Chasing Your Dreams And Making Them Happen

I need you to stop reading before you’ve even started and write down your biggest dream.

(Do it.)

Now, take that piece of paper and throw it away. Grab another sheet and write down the same thing, but go bigger.

Somebody once told me that a dream isn’t big enough if it doesn’t scare the sandwiches* out of you. This applies. Once you’ve rewritten your dream, post it somewhere where you’ll see it constantly. This could be in your car, on your refrigerator; anywhere. Now you’ve put the old version of yourself on notice that they’re on the way out.

After you’ve done that, the next step is to write down your dream on another piece of paper and post it somewhere public (like your break room at work). By doing this, you’ve officially put the world on notice that you’re about to change it.

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I talk to college students about dreams on a regular basis.

With every conversation, it seems the hardest part about dreaming (besides finding your dream) is figuring out what to do next. You might be in this boat, prayerfully wondering about the next step, but with a larger than life dream it’s important to get going.

When we launched Bedlam, we didn’t spend months and months developing strategy for the magazine. After one phone conversation, we got to work building the platform and recruiting people to join the family. It was that simple. There was no need to spin our wheels while the world stayed stagnant. Simply put, we wanted to influence the world for good by changing the culture as soon as possible.

No matter your dreams, the world changes when you accumulate oceans full of little victories.

It’s a thought echoed by Naval Admiral William H. McRaven. One time, he told me to make my bed (via YouTube), saying that a bed made gives a sense of pride and accomplishment. That one small task turns into ten small tasks, which snowballs into a your future presidency and a new way to power the earth (using leftover Cheetos, perhaps).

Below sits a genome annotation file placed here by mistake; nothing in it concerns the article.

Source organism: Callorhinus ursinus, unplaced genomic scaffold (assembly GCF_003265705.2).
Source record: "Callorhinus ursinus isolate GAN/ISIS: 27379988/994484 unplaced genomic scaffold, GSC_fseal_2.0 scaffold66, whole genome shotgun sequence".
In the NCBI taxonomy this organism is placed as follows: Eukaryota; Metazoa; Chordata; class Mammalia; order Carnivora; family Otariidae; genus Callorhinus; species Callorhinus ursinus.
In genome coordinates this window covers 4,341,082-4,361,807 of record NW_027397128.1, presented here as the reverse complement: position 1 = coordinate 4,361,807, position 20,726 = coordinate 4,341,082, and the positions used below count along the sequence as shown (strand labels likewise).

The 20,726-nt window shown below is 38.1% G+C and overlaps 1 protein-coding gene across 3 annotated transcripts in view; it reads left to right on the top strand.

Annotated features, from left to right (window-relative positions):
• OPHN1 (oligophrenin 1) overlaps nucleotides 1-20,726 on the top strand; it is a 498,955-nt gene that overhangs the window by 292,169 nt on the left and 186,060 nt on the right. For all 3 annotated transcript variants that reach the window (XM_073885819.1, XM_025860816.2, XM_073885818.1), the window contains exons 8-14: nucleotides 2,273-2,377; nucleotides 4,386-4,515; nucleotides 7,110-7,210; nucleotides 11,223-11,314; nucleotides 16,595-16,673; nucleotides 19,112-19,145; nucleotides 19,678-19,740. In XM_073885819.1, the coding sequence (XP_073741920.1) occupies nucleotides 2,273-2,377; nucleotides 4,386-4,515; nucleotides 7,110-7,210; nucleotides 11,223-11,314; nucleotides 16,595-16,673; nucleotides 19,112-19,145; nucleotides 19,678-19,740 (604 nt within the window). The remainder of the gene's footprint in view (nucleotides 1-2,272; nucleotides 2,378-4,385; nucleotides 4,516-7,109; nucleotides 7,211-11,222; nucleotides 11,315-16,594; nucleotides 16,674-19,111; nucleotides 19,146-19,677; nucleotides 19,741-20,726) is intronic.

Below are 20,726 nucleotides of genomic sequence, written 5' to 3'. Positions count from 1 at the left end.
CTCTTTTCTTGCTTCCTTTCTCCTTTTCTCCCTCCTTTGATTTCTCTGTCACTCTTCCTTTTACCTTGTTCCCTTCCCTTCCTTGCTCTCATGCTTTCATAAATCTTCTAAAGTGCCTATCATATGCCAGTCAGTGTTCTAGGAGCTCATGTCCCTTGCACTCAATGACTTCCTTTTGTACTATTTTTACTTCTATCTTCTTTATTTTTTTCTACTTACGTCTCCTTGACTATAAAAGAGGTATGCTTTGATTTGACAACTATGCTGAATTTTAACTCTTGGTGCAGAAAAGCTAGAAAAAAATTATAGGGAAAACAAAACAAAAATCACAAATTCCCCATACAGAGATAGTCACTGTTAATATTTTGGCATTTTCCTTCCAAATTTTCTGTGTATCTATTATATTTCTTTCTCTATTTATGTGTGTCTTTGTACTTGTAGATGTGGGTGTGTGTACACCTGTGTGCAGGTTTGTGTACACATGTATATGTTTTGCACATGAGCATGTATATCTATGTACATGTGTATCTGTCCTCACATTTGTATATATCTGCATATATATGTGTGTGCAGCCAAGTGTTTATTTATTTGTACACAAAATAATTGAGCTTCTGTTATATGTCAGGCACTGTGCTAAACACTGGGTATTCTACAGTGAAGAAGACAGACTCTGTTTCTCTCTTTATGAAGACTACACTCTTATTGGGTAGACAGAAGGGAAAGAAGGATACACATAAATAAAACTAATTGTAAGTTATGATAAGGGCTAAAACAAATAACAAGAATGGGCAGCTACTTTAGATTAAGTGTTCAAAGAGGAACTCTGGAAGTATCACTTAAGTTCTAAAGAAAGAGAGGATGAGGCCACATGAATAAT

If you believe in your ability to change yourself and begin taking baby steps, you can find a new way to power the earth (and I guarantee it won’t involve picking Cheetos out of the couch cushions)…

Read more at Bedlam Magazine.

Speaking the Language of Vision

I’ve never been one to master foreign languages.

When forced to pick one in high school, I chose Russian. As it turns out, I was one of three students who had selected the course (not meeting the minimum requirement) and I was asked to pick again. Without even the chance to create a brutish Russian accent, I begrudgingly moved to French. Oh, magnifique.

I don’t know much, but I do know this: If you want to torture a high school boy, put him in a class with a sixty year old French teacher and none of the popular girls. It was brutal, but in all of the years I spent in Mrs. Snow’s French class (Or was it Ms. Snow? I doubt she was married.), I learned one important thing:

Once you begin thinking in French, speaking the language becomes that much easier.

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As a society, I think we’re vision deficient.

On a daily basis, millions of good natured people drag their feet every morning. They dread breakfast, followed by a dreaded commute to dreadful work. They’ll have a dreadful ham sandwich while getting dreadful arthritis in their hands typing that dreaded expense report. On any given day, millions of people are waiting for life to end, one steady dime at a time.

This doesn’t happen all at once, of course. It was a series of minor moments where the last leaking moments of our childhood told us to be sensible. Younger versions of ourselves tried to make grown-up decisions at ages like eighteen, twenty-one, and twenty-five. “Take a paycheck over your passion,” they said. “You’ll have plenty of time to pursue what makes you happy later.”

And so, like a lamb to the slaughter, we started giving away days. Days that turned into season-sized chunks, that turned into years. I don’t think that’s what God intended for us. Look to Joel 2:28…

Read more at Bedlam Magazine.